How Late Payments Affect Credit Scores

Late payments are best avoided if at all possible. They play havoc with your budgeting, and could also incur financial penalties. If you’re likely to forget to make payments on time, it may be best to set up automatic payments such as direct debits or standing orders, to ensure that regular payments are made as they become due.

Many people don’t realise that late payments can also affect individual credit scores. The credit score is universally known as the FICO score, from the Fair Isaac company who developed the scoring model and licenced the software to the credit bureaus who compile credit reports. It’s used by financial institutions to assess credit risks. FICO scores range from 350 to 850, with a score of less than 620 being considered high risk, or sub-prime.

Late payments could have serious consequences if you want to apply for a personal loan, a mortgage, or even car insurance. Here’s how late payments could impact on your credit score.

Payment history is important in credit scoring

Several factors are used to calculate individual credit scores, but payment history accounts for 35% of the total. Payment history includes late payments, bankruptcy, and defaults on debts. Late payments will lower your credit score.

Recent late payments have a more detrimental effect than older defaults, but all late payments can remain on your credit report for up to seven years. The length of time taken to bring payments back in line also affects the credit score, and the longer a payment is outstanding, the more detrimental the effect on the credit score.

If several accounts show late payments which took 120 days or more to resolve, this will have more impact on the credit score than the same number of accounts where payment was 30 days overdue.

Increased interest rates

If late payments take your credit score into the ‘high risk’ area, you could be refused credit of any description. Even if a loan is advanced, you may find yourself paying more in interest charges than someone with a high-end credit score. Lenders justify these higher rates because someone with a low credit score is more likely to default on the loan.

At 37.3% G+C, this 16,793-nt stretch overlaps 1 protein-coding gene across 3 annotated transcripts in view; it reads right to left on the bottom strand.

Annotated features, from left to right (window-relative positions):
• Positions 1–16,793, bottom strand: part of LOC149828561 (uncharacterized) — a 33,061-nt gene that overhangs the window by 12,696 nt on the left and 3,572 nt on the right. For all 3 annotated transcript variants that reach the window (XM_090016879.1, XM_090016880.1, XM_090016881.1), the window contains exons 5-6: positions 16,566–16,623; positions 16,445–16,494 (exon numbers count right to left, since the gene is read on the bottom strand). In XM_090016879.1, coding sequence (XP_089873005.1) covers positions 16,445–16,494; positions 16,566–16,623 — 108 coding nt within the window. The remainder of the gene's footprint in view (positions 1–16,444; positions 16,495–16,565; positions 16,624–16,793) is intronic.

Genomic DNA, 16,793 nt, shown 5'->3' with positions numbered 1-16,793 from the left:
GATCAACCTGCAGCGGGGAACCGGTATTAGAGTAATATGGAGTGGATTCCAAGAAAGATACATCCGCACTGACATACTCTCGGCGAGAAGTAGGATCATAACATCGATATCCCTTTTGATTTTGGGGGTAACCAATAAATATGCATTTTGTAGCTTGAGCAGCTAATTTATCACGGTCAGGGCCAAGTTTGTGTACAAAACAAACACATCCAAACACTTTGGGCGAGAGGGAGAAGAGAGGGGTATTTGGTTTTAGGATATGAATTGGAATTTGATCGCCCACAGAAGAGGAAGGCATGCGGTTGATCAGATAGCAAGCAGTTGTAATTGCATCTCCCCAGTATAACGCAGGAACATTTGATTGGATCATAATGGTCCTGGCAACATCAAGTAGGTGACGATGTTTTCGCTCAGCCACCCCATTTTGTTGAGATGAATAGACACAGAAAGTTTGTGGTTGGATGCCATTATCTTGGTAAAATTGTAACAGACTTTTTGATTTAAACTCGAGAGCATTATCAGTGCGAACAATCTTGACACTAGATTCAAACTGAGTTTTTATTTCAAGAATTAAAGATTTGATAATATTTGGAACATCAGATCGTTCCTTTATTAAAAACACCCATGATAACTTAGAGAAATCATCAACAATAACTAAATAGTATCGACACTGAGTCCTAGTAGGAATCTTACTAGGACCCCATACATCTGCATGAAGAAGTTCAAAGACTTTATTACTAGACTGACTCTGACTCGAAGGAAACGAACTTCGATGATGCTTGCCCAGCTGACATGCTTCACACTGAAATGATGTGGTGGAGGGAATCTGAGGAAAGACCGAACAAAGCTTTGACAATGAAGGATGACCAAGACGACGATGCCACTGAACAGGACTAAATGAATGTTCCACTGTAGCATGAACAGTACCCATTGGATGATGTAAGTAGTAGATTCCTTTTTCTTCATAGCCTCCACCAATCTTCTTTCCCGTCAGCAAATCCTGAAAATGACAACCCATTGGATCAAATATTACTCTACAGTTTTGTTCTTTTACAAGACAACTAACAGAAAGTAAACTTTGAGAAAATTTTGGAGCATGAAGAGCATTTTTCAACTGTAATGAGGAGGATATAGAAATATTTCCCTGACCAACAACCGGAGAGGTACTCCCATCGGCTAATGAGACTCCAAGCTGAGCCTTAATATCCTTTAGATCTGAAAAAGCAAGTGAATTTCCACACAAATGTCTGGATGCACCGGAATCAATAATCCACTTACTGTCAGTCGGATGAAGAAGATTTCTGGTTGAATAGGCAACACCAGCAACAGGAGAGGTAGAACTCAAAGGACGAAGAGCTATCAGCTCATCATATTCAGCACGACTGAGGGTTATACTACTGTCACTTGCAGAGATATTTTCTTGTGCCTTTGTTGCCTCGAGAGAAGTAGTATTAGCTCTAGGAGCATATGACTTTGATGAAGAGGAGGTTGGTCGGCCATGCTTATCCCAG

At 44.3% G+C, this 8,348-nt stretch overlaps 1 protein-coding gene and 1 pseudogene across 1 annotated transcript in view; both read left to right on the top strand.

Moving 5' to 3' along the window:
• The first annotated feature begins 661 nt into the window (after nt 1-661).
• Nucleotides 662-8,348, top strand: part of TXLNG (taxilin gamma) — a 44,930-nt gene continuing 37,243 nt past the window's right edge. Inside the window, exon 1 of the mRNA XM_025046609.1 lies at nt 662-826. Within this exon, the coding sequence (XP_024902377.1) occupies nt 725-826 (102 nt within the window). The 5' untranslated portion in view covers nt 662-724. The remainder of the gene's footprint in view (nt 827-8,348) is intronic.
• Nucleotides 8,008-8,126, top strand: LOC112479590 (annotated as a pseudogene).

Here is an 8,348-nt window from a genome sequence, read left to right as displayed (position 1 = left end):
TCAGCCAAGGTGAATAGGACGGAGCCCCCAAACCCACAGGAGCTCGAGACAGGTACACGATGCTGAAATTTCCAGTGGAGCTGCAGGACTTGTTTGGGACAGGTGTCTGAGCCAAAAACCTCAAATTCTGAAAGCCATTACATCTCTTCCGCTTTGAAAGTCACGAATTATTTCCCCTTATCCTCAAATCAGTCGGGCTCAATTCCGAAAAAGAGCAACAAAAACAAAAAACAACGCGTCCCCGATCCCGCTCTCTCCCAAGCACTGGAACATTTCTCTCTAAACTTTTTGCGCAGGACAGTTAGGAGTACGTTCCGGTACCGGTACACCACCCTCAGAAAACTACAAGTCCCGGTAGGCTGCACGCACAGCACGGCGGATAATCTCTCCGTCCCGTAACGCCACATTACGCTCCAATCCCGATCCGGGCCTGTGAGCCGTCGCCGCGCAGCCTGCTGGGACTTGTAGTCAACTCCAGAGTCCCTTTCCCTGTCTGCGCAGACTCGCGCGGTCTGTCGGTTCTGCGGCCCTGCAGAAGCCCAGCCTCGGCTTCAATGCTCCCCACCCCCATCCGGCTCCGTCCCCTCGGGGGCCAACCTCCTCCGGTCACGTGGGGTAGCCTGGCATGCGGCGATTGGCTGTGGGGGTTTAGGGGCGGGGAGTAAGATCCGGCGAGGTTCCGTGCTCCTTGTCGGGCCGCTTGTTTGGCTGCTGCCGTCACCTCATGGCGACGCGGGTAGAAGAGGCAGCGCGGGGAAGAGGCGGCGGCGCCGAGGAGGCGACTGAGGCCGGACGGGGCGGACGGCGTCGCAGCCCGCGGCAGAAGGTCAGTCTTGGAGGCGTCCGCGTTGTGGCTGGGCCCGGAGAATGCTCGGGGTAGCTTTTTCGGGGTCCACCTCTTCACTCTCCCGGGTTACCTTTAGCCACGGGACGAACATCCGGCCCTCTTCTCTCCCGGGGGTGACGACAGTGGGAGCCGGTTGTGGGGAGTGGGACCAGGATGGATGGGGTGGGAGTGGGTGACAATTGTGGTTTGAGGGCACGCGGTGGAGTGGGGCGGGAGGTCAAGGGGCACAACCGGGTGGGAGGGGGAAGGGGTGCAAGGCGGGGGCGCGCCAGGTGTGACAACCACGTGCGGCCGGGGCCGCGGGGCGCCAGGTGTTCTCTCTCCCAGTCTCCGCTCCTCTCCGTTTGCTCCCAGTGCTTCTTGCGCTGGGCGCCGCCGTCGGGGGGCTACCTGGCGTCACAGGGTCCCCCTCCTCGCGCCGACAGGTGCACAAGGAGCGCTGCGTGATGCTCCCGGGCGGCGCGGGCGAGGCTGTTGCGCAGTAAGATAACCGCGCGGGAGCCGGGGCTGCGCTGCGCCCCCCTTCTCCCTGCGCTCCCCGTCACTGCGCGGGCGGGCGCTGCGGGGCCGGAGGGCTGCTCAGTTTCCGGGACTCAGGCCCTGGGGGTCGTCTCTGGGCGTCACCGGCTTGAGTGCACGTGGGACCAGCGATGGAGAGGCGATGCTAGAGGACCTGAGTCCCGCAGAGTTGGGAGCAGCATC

On a 30 year fixed mortgage of $150,000, someone with a credit score of 760 –  850 would repay $856 monthly, assuming an interest rate of 5.55%. However, a consumer with a credit score of 620 – 639 would repay $1,012 on the higher interest rate of 7.15%.*

That may not look too bad on the surface, but that extra $156 each month adds up to $56,160 in extra payments over the lifetime of the mortgage. That’s an unacceptably high price to pay for a late payment or two.

Higher insurance rates

Statistically, drivers with low credit scores file 40% more claims than their more creditworthy cousins.* Insurance companies use this to underwrite new business, and you could end up paying 20 – 50% more for your car insurance.

While late payments alone do not impact on your credit score, a recent late payment is likely to influence your credit record in ways disproportionate to the default sum involved. To ensure that you get the best possible deals on financial products, be sure to make all repayments on time. You know it makes sense.